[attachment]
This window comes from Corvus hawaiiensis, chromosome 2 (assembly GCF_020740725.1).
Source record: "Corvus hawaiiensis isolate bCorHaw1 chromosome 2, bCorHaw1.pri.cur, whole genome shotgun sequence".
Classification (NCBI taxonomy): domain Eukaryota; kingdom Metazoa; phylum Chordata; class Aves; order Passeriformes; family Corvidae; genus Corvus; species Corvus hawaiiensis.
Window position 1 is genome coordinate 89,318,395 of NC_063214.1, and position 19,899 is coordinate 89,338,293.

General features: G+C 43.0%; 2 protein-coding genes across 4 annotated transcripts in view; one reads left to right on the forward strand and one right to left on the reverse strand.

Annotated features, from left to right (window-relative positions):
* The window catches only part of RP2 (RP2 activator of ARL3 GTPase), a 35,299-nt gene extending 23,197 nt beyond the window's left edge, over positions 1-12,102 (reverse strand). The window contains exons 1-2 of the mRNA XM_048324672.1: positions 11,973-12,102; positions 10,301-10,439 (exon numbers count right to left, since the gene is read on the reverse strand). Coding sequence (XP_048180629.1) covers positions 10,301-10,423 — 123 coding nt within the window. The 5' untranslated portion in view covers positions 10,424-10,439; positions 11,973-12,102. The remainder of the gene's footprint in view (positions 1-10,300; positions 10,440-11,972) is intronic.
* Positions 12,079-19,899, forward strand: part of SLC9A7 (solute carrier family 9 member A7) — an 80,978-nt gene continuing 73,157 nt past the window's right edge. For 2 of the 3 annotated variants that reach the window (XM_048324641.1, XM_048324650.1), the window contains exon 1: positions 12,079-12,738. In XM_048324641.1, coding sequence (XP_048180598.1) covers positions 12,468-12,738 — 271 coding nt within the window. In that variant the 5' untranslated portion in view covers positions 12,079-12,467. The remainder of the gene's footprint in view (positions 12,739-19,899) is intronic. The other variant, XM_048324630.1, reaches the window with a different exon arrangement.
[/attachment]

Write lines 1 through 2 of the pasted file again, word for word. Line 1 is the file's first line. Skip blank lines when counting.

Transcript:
This window comes from Corvus hawaiiensis, chromosome 2 (assembly GCF_020740725.1).
Source record: "Corvus hawaiiensis isolate bCorHaw1 chromosome 2, bCorHaw1.pri.cur, whole genome shotgun sequence".